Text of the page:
After Cohen's death, Cassirer developed a theory of symbolism and used it to expand phenomenology of knowledge into a more general philosophy of culture. Cassirer was one of the leading 20th-century advocates of philosophical idealism. His most famous work is the ''Philosophy of Symbolic Forms'' (1923–1929).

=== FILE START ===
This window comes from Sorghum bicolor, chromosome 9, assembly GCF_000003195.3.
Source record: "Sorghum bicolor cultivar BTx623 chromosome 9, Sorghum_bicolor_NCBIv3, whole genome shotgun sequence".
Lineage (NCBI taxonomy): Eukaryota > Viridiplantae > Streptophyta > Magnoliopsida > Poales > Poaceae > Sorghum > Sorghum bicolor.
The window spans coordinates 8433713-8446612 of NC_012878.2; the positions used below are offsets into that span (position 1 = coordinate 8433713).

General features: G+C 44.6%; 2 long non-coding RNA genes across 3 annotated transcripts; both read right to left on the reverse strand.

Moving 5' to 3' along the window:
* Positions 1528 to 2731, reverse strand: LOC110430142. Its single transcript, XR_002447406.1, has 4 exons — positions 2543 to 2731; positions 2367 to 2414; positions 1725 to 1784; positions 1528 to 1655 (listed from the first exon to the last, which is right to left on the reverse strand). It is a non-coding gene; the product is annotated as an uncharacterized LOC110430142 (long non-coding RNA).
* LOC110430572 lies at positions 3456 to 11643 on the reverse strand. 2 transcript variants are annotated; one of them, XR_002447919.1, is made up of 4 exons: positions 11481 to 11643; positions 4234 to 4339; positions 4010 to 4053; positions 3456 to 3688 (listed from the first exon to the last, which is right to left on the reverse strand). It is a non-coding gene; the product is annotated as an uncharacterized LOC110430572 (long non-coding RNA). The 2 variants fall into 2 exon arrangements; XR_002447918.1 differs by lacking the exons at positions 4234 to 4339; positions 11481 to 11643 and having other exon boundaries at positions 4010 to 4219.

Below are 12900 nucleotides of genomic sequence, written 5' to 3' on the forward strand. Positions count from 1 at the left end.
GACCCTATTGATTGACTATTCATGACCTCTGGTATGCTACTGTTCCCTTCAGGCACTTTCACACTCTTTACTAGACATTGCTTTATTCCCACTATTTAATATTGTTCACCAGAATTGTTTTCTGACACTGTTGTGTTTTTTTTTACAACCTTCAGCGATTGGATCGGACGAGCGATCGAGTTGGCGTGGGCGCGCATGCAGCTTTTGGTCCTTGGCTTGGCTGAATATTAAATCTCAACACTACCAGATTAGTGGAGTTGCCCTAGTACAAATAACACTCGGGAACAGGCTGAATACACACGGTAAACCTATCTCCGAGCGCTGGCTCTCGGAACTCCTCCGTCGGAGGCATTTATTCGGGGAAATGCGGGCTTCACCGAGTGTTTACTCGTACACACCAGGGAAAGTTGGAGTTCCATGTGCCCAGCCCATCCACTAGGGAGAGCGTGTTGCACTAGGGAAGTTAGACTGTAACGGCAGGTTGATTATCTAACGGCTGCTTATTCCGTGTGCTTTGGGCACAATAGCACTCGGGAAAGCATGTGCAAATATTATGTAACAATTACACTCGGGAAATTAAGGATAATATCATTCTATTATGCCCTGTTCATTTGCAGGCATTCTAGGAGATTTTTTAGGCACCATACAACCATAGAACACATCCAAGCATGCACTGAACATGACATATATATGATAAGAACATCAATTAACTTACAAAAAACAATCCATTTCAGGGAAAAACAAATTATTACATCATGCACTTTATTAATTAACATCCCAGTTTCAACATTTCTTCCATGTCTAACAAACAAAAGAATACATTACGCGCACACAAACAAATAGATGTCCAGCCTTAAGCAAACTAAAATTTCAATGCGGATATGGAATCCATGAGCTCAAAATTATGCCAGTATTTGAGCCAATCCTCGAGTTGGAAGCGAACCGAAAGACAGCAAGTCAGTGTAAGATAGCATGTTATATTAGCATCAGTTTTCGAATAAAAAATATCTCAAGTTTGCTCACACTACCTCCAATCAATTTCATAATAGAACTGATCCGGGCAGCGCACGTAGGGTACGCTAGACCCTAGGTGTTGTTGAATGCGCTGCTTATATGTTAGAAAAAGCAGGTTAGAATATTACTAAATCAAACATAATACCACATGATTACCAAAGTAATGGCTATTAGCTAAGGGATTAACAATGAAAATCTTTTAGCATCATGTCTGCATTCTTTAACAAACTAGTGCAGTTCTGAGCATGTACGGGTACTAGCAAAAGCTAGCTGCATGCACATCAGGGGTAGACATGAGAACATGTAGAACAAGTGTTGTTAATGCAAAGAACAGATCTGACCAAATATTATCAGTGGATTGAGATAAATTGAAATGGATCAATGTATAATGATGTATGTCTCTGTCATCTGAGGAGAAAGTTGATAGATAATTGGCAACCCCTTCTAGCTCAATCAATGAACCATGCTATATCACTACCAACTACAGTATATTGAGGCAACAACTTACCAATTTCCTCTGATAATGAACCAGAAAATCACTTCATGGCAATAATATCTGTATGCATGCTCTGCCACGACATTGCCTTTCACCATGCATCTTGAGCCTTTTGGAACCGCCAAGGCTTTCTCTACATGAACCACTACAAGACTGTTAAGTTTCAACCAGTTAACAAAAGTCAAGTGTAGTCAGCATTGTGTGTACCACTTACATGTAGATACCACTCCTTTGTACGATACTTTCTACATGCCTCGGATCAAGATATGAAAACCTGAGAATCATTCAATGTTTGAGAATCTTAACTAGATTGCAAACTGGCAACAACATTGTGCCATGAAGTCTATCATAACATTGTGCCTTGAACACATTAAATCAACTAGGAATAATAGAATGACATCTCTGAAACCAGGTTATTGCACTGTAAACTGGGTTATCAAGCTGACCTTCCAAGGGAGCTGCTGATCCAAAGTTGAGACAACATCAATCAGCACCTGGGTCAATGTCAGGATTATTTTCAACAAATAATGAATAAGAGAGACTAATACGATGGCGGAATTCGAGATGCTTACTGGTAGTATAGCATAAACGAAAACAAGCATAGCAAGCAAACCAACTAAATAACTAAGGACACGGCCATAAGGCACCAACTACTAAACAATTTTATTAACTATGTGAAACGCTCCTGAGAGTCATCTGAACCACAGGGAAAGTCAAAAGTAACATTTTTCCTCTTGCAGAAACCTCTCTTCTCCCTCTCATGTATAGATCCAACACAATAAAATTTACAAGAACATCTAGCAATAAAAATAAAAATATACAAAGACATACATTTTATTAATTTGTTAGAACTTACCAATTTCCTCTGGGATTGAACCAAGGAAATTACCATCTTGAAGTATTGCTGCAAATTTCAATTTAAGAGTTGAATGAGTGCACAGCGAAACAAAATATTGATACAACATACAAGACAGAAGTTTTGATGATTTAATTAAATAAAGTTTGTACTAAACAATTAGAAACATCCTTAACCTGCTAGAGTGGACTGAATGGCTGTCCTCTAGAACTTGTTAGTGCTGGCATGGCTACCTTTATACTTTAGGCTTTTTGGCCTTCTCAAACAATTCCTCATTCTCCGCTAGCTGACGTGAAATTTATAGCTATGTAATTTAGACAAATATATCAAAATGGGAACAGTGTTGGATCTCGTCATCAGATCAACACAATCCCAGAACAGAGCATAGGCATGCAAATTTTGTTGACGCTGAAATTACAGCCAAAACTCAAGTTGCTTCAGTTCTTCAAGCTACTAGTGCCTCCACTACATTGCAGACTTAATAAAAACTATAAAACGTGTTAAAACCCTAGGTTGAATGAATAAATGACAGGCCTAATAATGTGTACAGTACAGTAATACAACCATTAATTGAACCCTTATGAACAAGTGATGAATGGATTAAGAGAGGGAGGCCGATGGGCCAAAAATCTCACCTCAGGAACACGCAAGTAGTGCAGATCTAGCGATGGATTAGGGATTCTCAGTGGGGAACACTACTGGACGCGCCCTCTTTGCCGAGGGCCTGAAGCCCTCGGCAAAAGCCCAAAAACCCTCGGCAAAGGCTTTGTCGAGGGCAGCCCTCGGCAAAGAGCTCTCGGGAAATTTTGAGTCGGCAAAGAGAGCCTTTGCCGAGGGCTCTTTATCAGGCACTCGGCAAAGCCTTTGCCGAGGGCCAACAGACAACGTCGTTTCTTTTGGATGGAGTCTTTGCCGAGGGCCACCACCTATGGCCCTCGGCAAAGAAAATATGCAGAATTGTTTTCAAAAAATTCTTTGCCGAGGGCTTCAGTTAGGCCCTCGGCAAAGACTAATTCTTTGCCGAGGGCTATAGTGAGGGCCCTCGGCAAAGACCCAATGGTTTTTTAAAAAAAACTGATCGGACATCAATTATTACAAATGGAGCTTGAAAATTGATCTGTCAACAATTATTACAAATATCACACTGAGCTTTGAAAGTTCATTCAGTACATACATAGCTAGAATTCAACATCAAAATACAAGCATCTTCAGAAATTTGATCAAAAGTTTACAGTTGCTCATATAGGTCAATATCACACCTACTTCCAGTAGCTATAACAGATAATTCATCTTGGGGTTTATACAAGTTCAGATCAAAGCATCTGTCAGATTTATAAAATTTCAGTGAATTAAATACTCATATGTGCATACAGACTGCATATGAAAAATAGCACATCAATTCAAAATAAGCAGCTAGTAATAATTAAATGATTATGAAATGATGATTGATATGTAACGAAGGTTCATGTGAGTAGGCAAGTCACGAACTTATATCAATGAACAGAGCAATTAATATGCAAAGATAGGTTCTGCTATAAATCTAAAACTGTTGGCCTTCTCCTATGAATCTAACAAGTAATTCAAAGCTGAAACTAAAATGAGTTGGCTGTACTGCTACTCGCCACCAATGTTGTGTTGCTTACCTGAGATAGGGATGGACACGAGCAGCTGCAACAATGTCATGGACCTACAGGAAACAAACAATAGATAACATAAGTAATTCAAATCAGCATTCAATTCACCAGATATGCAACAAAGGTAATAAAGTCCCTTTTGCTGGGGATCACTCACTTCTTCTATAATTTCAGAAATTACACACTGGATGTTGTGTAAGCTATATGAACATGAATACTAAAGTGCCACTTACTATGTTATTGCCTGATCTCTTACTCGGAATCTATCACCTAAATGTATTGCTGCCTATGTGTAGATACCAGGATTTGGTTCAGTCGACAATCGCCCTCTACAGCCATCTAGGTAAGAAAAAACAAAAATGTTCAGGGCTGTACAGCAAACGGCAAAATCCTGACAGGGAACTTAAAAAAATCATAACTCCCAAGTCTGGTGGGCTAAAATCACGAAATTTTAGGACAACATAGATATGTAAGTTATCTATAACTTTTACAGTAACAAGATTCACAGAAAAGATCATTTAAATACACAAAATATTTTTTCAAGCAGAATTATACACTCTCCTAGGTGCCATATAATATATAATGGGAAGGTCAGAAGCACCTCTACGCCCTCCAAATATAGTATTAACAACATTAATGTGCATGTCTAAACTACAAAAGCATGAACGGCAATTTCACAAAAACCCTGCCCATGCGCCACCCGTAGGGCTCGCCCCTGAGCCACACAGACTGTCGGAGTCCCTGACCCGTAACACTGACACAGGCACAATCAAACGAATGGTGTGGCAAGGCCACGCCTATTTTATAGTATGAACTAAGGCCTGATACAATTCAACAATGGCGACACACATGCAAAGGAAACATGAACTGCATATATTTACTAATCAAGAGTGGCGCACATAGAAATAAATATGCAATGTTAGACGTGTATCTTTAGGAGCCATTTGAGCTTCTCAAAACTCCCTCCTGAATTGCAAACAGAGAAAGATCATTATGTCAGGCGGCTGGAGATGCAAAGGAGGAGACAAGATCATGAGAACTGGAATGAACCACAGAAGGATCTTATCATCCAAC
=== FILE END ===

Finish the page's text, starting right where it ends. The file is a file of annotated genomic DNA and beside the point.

Though his work received a mixed reception shortly after his death, more recent scholarship has remarked upon Cassirer's role as a strident defender of the moral idealism of the Enlightenment era and the cause of liberal democracy at a time when the rise of fascism had made such advocacy unfashionable. Within the international Jewish community, Cassier's work has additionally been seen as part of a long tradition of thought on ethical philosophy.